I'm going to call the USC offense one dimensional, and that's going to get me in trouble. You say "but the Trojans average over five yards per carry, they have over 1200 rushing yards on the season." Yes, that is true. But that stat that is more relevant to me is that USC converts 32.2% of the time on third down-good for 113th in the country. That's 23 spots lower than Washington State. USC might be able to run, but they run so well only because of the attention that must be given to Robert Woods and Marqise Lee. When you put them in a situation where you know they are going to run, where they need to put their heads down and get a first down? They don't look so hot (by contrast, Oregon is 15th in the country, at just shy of 50% on third down, which is complimented by a 75% clip on 4th down). For what its worth, the Ducks are 9th in the country in that they only allow 28% conversions on third down defensively. Silas Redd simply isn't a dynamic playmaker at the position. If USC gets into a lot of third down situations, they are going to have a long night.
We all know about Matt Barkley, Robert Woods, and Marqise Lee and how dangerous they are. Those guys are going to make some plays. But this shouldn't be like last year where its an inexperienced freshman matched up on Lee with no safety help because the safety has to commit to the box. It'll be an elite, experienced corner on Lee with safety help a good chunk of the time. It becomes a lot harder to dominate a game that way.
The ironic thing about USC is that the Trojan defense has probably been the better unit this year. Sure, they've played a lot of poor offensive teams, but they haven't allowed those teams to do a whole lot of anything.
The Trojan defense has done a nice job against the run this year, at 3.48 yards per carry against. That's good, especially given the rebuilt defensive line. But that number has also come against a number of pro-style teams that really struggle to move the football: Utah, Hawaii, Colorado, Cal, Stanford, etc. That number jumped up to 5.1 yards per carry in their first game against a spread at Arizona. They also gave up plenty of yards and points against Ryan Nassib and Syracuse. This is an aggressive defense-7.38 TFL (tied with Oregon for 22nd in the country), 8th in sacks (27), 4th in interceptions (15). But they can also be undisciplined, with a lot of penalties and missed tackles.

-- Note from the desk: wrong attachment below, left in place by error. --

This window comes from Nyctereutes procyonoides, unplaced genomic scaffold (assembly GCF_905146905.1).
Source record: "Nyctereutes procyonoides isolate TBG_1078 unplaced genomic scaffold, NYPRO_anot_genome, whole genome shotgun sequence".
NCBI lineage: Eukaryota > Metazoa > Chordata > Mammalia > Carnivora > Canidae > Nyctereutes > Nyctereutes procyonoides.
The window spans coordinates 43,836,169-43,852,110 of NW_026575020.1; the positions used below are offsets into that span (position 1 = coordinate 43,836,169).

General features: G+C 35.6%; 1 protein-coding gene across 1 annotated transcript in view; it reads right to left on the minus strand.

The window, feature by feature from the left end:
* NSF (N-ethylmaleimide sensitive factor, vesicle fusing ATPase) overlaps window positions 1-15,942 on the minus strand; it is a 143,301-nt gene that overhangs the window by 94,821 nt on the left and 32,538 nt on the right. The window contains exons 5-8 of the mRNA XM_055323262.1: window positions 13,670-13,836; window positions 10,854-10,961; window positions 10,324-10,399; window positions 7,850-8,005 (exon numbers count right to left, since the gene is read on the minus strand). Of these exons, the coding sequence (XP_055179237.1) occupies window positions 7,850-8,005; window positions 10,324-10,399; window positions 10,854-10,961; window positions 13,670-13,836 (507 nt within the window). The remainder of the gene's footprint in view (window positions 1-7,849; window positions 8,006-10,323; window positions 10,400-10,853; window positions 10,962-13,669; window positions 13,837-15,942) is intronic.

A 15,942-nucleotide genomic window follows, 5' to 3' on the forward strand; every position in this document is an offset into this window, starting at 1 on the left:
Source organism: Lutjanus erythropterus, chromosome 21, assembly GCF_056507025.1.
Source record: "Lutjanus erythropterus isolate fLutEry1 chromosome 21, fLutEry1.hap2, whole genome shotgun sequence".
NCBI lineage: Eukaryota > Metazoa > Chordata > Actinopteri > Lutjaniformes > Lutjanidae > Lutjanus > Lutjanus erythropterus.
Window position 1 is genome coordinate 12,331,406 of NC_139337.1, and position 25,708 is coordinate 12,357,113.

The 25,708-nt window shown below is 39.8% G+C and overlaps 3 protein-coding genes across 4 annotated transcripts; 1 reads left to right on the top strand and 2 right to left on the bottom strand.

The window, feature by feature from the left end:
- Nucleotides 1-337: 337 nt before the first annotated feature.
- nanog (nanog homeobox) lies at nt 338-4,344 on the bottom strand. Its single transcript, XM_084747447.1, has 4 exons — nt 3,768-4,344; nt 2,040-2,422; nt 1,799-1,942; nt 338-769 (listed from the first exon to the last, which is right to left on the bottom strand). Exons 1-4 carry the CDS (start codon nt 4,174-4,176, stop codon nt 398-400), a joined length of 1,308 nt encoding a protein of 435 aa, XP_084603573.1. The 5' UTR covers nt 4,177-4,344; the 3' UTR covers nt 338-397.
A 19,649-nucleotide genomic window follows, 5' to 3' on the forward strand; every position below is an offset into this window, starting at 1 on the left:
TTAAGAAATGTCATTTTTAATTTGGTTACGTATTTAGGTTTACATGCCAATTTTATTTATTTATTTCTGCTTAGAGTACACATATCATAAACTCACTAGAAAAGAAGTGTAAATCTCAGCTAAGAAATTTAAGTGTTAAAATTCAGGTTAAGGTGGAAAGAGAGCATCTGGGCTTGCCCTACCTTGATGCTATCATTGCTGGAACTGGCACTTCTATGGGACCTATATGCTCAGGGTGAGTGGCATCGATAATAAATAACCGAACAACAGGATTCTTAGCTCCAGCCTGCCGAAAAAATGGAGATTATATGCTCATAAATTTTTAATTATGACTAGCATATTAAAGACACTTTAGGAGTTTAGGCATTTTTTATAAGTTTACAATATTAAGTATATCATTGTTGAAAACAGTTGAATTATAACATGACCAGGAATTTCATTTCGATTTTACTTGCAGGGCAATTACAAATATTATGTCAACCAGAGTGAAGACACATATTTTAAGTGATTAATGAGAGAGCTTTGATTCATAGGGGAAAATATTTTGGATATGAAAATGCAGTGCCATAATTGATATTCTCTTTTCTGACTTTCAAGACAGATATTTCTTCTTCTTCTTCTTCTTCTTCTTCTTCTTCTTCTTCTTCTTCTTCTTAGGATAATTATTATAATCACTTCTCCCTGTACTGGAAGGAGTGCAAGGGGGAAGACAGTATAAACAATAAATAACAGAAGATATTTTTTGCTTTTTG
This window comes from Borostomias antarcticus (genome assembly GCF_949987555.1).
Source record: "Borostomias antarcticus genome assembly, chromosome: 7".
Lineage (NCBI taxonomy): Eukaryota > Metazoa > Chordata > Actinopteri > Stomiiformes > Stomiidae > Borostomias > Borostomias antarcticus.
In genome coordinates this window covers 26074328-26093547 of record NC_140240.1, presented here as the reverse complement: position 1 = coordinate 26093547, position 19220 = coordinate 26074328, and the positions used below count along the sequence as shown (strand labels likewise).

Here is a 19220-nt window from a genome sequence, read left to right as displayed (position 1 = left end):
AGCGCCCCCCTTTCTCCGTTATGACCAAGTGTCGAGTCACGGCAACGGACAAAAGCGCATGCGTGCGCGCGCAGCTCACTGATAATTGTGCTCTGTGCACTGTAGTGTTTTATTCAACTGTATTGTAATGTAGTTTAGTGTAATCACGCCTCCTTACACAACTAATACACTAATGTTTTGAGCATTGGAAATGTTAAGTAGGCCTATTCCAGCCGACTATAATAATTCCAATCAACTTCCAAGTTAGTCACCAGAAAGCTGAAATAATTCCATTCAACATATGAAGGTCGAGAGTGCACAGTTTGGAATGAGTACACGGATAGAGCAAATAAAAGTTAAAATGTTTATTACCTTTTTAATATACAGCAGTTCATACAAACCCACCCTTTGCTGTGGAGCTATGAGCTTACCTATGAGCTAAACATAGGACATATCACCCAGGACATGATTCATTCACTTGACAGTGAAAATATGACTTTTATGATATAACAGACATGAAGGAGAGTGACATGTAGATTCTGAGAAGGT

Their body of work shows really good numbers, but I'm interested in how they do against dynamic offenses, and especially dynamic quarterbacks, for which there is a small sample size. They held Keith Price in check, but Nassib and Matt Scott both had excellent games against them. With Arizona State and UCLA coming up after Oregon, SC's defense is going to be tested in ways that they haven't yet this season.
Terrance Mitchell and Ifo Ekpre-Olomu vs. Robert Woods and Marqise Lee. USC's hopes of winning this game depend upon the kind of dominance they saw in the passing game last season. With Mitchell and Ekpre-Olomu a year older and looking like two of the best corners in the conference, that kind of performance is far more unlikely.
This is the best team Oregon has played this season-but its not a great team. They have not been clearly distinguishable from their opponents, whereas Oregon has smashed them all handily. They are poorly disciplined and poorly coached. This one won't be over with ten minutes to go in the second quarter, but I would expect the final score to be somewhere around the three touchdown margin that we have become accustomed to.